Unsustainable Energy Production Will Stop, BP Projects

The longer society waits to address climate change, the more likely climate will change society, according to BP’s chief economist Spencer Dale. The human tendency toward procrastination is just one of the scenarios Dale attempts to model when preparing BP’s Annual Energy Outlook. He even has a keen title for the scenario where humans drag their feet on transitioning to a cleaner future of low-carbon energy: “Delayed and Disorderly.”
“The underlying philosophy of Delayed and Disorderly is the belief that the longer you remain on an unsustainable path, the increasing likelihood that society will change,” said BP economist Spencer Dale, “and societal preferences will change in such a way that it will trigger a decisive shift in carbon emissions.”
BP also forecasts a business-as-usual scenario and a rapid transition. The Delayed and Disorderly scenario is more expensive and more disruptive than the rapid transition, but it leads similarly to a much cleaner global energy system.
“In a world where there’s no magic wands, if you delay the timing onto a sustainable path then that’s likely to lead to real costs and greater disruption,” Dale said in a webinar hosted by the Center for Strategic and International Studies.
In its scenario, BP is standing on the shoulders of American economist and Nixon advisor Herbert Stein.
“What Stein observed, quite straightforwardly, is: if something can’t go on forever, it will stop,” Dale said.
“Stein’s Law, although very simple, when applied to the current unsustainable path of the global energy system, has quite profound and important implications. If something can’t go on forever, it will stop.”
CSIS energy and climate expert Sarah Ladislaw asked Dale if BP had estimated the impact of that scenario on the world’s gross domestic product.
“We didn’t have the courage to try and do that,” Dale said, but then he corrected himself: “Not the courage, we just—know when you don’t know things, okay?… The distortions to GDP by implication are very material.”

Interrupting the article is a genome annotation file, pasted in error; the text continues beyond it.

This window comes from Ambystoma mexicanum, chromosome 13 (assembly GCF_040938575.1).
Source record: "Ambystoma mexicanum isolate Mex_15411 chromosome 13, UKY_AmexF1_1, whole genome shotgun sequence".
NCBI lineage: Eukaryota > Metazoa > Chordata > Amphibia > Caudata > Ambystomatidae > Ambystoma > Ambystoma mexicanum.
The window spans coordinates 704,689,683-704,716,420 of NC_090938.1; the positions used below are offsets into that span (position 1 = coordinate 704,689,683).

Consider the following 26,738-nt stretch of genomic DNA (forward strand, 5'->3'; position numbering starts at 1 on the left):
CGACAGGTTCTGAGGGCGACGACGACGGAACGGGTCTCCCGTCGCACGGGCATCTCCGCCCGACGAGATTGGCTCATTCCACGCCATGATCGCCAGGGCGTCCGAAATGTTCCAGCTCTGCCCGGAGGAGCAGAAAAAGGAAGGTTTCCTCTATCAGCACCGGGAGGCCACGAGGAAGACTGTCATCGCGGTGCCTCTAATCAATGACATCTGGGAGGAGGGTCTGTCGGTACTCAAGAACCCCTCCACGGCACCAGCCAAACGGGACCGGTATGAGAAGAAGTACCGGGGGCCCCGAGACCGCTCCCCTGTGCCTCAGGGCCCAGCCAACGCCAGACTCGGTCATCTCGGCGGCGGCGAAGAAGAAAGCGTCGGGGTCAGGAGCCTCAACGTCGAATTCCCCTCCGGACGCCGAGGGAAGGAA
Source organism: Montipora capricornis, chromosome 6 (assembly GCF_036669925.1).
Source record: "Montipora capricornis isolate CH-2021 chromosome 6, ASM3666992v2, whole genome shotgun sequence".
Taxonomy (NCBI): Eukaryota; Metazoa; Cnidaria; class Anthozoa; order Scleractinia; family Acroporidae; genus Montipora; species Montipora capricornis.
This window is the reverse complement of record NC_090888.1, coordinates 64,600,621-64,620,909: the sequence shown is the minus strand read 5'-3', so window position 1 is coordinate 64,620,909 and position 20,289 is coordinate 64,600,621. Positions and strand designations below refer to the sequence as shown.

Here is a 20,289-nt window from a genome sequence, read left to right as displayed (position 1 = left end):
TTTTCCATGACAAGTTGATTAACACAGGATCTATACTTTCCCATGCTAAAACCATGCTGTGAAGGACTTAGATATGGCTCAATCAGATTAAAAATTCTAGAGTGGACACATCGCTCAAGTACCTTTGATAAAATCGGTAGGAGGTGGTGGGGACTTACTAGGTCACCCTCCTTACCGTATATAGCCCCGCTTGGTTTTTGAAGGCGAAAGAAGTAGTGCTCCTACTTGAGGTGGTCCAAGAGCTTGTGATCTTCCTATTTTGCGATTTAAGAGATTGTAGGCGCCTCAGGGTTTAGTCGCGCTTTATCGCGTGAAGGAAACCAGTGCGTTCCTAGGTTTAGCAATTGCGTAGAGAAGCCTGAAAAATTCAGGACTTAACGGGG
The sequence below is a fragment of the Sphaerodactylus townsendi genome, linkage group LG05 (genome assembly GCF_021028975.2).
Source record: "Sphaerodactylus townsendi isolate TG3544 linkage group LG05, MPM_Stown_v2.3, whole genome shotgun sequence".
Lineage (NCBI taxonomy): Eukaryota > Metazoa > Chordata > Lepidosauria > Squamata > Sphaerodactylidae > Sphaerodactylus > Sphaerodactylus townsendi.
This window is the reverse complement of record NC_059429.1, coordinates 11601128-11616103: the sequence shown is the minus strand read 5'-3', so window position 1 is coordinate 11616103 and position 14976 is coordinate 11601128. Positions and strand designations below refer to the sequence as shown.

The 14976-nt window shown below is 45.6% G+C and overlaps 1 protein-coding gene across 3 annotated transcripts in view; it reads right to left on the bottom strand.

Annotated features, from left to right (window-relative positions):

The scenario anticipates a world that has to rapidly reduce carbon emissions by rationing energy, but that doesn’t mean BP expects energy rationing to take place.
Read the sidebar:
MORE FROM FORBESHow To Read BP's Projection Of Energy RationingBy Jeff McMahon
Stein’s Law has powerful implications for energy companies, Dale continued, and for any robust and resilient strategy they may devise for their future.
“Partly this is a function of the fuel mix,” Dale said. “We think that the outlook for oil and gas will be challenged. It will continue to play a significant role but be increasingly challenged. While on the other side, there’s things with renewable energy—wind and solar power, hydrogen, bioenergy—growing very rapidly. So part of this is a pivot toward some of those fast growing energy sources, but also it’s a pivot in terms of how we think of ourselves as a company. The center of gravity of energy systems is shifting. It’s moving from where the power lies with upstream producers to customers. And in some sense the other part of this pivot is pivoting our mindset away from being an upstream producer to somebody who provides customer solutions.”
Watch Dale’s presentation of BP’s Annual Energy Outlook to CSIS:

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